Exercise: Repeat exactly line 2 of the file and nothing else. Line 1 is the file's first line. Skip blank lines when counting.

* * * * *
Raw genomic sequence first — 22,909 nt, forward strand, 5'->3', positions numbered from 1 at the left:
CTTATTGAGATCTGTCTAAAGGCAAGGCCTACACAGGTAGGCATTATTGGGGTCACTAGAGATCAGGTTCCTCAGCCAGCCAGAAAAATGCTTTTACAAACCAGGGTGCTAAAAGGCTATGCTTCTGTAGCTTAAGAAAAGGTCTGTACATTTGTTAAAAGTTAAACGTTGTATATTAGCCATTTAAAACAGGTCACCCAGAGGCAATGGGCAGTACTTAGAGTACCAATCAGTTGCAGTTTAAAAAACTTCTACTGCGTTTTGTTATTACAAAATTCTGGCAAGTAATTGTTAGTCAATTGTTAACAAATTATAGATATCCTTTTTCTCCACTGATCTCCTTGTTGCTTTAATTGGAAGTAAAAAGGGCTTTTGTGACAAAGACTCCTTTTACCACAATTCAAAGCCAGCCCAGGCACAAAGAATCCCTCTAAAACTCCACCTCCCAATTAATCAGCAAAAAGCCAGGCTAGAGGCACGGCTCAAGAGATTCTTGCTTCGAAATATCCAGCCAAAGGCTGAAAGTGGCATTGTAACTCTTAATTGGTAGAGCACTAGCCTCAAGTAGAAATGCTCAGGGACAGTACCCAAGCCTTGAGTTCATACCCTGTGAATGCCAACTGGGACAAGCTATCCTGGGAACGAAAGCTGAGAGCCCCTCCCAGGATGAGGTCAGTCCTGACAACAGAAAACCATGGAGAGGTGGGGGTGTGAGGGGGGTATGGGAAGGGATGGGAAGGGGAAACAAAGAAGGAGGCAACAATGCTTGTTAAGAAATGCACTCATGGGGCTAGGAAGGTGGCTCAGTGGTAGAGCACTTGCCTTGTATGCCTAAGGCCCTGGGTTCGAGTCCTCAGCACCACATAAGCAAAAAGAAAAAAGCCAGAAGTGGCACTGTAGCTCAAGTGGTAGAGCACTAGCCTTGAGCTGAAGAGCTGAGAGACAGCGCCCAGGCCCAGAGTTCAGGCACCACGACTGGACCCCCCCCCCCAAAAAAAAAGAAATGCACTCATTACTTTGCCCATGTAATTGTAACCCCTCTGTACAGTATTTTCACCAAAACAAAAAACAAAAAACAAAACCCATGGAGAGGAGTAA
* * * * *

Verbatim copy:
CTTATTGAGATCTGTCTAAAGGCAAGGCCTACACAGGTAGGCATTATTGGGGTCACTAGAGATCAGGTTCCTCAGCCAGCCAGAAAAATGCTTTTACAAACCAGGGTGCTAAAAGGCTATGCTTCTGTAGCTTAAGAAAAGGTCTGTACATTTGTTAAAAGTTAAACGTTGTATATTAGCCATTTAAAACAGGTCACCCAGAGGCAATGGGCAGTACTTAGAGTACCAATCAGTTGCAGTTTAAAAAACTTCTACTGCGTTTTGTTATTACAAAATTCTGGCAAGTAATTGTTAGTCAATTGTTAACAAATTATAGATATCCTTTTTCTCCACTGATCTCCTTGTTGCTTTAATTGGAAGTAAAAAGGGCTTTTGTGACAAAGACTCCTTTTACCACAATTCAAAGCCAGCCCAGGCACAAAGAATCCCTCTAAAACTCCACCTCCCAATTAATCAGCAAAAAGCCAGGCTAGAGGCACGGCTCAAGAGATTCTTGCTTCGAAATATCCAGCCAAAGGCTGAAAGTGGCATTGTAACTCTTAATTGGTAGAGCACTAGCCTCAAGTAGAAATGCTCAGGGACAGTACCCAAGCCTTGAGTTCATACCCTGTGAATGCCAACTGGGACAAGCTATCCTGGGAACGAAAGCTGAGAGCCCCTCCCAGGATGAGGTCAGTCCTGACAACAGAAAACCATGGAGAGGTGGGGGTGTGAGGGGGGTATGGGAAGGGATGGGAAGGGGAAACAAAGAAGGAGGCAACAATGCTTGTTAAGAAATGCACTCATGGGGCTAGGAAGGTGGCTCAGTGGTAGAGCACTTGCCTTGTATGCCTAAGGCCCTGGGTTCGAGTCCTCAGCACCACATAAGCAAAAAGAAAAAAGCCAGAAGTGGCACTGTAGCTCAAGTGGTAGAGCACTAGCCTTGAGCTGAAGAGCTGAGAGACAGCGCCCAGGCCCAGAGTTCAGGCACCACGACTGGACCCCCCCCCCCAAAAAAAAAGAAATGCACTCATTACTTTGCCCATGTAATTGTAACCCCTCTGTACAGTATTTTCACCAAAACAAAAAACAAAAAACAAAACCCATGGAGAGGAGTAA